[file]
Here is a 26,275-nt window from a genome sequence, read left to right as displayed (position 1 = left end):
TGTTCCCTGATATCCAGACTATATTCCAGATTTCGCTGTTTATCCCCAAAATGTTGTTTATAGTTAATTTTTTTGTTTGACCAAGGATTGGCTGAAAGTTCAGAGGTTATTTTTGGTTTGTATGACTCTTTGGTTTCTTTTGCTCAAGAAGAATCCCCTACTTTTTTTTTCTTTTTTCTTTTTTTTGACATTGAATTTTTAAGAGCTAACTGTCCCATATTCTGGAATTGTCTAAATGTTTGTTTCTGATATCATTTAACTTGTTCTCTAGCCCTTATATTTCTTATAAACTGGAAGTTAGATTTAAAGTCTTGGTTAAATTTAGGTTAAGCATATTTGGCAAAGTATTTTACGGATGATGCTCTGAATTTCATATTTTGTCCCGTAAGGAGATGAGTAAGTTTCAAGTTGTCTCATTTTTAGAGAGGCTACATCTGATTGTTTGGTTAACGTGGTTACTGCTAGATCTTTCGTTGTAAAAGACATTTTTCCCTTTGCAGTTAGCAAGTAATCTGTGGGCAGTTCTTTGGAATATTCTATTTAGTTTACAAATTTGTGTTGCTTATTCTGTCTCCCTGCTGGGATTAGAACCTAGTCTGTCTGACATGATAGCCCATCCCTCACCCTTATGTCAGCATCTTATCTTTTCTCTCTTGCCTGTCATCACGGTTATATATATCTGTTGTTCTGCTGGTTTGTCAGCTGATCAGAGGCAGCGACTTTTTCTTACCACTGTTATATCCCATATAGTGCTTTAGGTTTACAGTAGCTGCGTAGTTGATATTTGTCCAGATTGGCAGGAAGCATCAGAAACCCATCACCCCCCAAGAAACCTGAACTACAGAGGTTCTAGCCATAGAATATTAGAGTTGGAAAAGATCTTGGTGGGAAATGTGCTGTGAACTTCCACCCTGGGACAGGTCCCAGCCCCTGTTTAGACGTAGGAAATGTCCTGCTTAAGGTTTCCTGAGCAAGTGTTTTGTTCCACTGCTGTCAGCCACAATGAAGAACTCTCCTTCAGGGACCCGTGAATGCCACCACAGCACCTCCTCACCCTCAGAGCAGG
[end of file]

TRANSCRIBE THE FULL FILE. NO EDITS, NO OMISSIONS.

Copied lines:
Here is a 26,275-nt window from a genome sequence, read left to right as displayed (position 1 = left end):
TGTTCCCTGATATCCAGACTATATTCCAGATTTCGCTGTTTATCCCCAAAATGTTGTTTATAGTTAATTTTTTTGTTTGACCAAGGATTGGCTGAAAGTTCAGAGGTTATTTTTGGTTTGTATGACTCTTTGGTTTCTTTTGCTCAAGAAGAATCCCCTACTTTTTTTTTCTTTTTTCTTTTTTTTGACATTGAATTTTTAAGAGCTAACTGTCCCATATTCTGGAATTGTCTAAATGTTTGTTTCTGATATCATTTAACTTGTTCTCTAGCCCTTATATTTCTTATAAACTGGAAGTTAGATTTAAAGTCTTGGTTAAATTTAGGTTAAGCATATTTGGCAAAGTATTTTACGGATGATGCTCTGAATTTCATATTTTGTCCCGTAAGGAGATGAGTAAGTTTCAAGTTGTCTCATTTTTAGAGAGGCTACATCTGATTGTTTGGTTAACGTGGTTACTGCTAGATCTTTCGTTGTAAAAGACATTTTTCCCTTTGCAGTTAGCAAGTAATCTGTGGGCAGTTCTTTGGAATATTCTATTTAGTTTACAAATTTGTGTTGCTTATTCTGTCTCCCTGCTGGGATTAGAACCTAGTCTGTCTGACATGATAGCCCATCCCTCACCCTTATGTCAGCATCTTATCTTTTCTCTCTTGCCTGTCATCACGGTTATATATATCTGTTGTTCTGCTGGTTTGTCAGCTGATCAGAGGCAGCGACTTTTTCTTACCACTGTTATATCCCATATAGTGCTTTAGGTTTACAGTAGCTGCGTAGTTGATATTTGTCCAGATTGGCAGGAAGCATCAGAAACCCATCACCCCCCAAGAAACCTGAACTACAGAGGTTCTAGCCATAGAATATTAGAGTTGGAAAAGATCTTGGTGGGAAATGTGCTGTGAACTTCCACCCTGGGACAGGTCCCAGCCCCTGTTTAGACGTAGGAAATGTCCTGCTTAAGGTTTCCTGAGCAAGTGTTTTGTTCCACTGCTGTCAGCCACAATGAAGAACTCTCCTTCAGGGACCCGTGAATGCCACCACAGCACCTCCTCACCCTCAGAGCAGG